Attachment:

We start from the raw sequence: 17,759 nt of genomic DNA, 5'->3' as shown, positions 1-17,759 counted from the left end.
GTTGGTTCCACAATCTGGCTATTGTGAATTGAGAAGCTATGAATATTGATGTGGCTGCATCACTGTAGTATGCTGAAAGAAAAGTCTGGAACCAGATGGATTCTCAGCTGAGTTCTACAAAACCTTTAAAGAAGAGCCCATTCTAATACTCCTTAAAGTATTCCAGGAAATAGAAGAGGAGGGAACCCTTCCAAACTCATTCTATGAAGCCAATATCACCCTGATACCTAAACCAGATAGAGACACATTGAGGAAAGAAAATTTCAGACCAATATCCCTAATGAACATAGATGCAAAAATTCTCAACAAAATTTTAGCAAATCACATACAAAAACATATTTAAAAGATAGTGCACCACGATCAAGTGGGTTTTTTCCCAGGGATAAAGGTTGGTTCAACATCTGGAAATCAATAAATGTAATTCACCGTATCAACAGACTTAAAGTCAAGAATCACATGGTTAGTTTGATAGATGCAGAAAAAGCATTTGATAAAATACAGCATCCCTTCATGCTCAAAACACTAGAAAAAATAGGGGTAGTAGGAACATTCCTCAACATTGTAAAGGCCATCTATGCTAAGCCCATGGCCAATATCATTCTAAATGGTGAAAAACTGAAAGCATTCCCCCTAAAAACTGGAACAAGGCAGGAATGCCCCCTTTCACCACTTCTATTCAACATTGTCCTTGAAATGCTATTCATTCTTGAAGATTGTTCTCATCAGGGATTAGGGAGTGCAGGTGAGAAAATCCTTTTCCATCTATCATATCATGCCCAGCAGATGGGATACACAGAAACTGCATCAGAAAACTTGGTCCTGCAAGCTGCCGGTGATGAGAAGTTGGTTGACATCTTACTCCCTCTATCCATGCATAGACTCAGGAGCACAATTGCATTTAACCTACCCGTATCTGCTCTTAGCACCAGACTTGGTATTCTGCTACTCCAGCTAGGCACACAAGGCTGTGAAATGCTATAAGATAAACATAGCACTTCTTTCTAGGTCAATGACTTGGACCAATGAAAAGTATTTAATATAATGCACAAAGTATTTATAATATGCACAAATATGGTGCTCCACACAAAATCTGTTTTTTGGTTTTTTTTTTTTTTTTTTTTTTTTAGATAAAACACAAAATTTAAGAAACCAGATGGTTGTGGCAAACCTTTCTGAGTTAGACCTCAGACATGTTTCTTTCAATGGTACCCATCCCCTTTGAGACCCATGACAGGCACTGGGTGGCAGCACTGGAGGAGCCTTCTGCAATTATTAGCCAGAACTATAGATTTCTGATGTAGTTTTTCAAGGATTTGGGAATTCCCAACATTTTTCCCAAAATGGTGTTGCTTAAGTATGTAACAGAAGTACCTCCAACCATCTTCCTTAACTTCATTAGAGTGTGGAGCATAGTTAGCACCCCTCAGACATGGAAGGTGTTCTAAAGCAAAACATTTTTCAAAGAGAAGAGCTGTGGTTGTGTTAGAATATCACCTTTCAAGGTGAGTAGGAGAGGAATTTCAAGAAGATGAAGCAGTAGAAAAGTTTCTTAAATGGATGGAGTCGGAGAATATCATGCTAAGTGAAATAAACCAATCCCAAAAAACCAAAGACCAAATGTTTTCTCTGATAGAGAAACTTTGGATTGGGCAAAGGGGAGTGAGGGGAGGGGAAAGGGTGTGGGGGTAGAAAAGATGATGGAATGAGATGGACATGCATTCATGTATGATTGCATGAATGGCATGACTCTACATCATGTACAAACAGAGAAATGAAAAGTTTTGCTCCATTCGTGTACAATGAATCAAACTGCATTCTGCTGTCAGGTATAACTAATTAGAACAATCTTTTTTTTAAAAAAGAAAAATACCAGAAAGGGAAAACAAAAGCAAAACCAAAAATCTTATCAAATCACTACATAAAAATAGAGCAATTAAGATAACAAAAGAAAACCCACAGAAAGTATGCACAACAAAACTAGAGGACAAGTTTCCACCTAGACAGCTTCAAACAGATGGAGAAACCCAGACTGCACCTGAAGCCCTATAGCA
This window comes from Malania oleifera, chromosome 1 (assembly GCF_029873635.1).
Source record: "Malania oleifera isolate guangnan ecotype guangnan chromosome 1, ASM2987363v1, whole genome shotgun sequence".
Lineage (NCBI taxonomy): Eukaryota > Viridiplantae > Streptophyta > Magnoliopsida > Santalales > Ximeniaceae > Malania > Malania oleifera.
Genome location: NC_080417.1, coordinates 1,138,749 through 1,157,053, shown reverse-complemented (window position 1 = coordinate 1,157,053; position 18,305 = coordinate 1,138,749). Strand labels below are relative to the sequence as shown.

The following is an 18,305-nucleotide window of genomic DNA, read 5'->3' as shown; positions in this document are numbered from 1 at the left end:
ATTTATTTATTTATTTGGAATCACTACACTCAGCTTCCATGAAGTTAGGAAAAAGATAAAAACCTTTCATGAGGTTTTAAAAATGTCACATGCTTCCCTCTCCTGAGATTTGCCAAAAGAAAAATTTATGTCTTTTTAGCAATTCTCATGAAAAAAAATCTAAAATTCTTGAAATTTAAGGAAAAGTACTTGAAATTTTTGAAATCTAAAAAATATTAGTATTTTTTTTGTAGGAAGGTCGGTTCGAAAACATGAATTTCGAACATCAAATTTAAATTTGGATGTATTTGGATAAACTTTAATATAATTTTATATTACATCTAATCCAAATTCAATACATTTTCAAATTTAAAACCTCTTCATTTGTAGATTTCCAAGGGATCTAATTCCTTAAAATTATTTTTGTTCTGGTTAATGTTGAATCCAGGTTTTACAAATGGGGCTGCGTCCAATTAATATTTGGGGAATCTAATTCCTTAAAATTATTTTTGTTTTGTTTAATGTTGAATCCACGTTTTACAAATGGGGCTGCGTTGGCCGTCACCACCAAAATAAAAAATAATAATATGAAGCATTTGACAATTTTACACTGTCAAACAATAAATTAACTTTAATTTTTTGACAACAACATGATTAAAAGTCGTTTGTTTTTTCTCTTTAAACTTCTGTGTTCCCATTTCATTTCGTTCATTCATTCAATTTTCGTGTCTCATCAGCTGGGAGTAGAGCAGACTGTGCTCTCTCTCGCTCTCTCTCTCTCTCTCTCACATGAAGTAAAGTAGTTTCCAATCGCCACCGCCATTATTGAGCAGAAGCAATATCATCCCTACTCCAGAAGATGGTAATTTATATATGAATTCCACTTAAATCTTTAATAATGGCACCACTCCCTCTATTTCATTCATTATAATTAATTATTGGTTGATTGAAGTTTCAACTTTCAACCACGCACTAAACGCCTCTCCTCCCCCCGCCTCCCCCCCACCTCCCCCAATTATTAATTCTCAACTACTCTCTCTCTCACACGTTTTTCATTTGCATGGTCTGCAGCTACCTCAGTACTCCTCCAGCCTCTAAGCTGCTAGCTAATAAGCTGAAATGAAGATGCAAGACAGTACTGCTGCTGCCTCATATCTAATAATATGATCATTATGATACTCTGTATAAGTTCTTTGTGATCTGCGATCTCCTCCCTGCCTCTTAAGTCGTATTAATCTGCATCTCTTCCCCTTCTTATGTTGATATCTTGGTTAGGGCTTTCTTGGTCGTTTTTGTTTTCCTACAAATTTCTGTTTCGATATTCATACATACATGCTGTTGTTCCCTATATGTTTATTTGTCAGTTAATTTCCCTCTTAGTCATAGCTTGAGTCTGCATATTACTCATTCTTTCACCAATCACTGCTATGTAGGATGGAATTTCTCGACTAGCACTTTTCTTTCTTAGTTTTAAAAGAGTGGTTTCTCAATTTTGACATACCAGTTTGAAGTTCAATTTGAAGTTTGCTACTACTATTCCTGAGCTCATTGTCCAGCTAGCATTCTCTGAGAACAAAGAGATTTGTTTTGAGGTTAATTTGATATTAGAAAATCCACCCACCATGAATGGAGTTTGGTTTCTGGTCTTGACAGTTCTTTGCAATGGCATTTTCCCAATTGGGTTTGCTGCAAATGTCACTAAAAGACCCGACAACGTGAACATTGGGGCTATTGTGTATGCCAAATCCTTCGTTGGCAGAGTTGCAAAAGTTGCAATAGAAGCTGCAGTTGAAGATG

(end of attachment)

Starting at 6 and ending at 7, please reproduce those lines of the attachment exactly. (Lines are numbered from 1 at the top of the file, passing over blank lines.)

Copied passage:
Genome location: NC_080417.1, coordinates 1,138,749 through 1,157,053, shown reverse-complemented (window position 1 = coordinate 1,157,053; position 18,305 = coordinate 1,138,749). Strand labels below are relative to the sequence as shown.

The following is an 18,305-nucleotide window of genomic DNA, read 5'->3' as shown; positions in this document are numbered from 1 at the left end: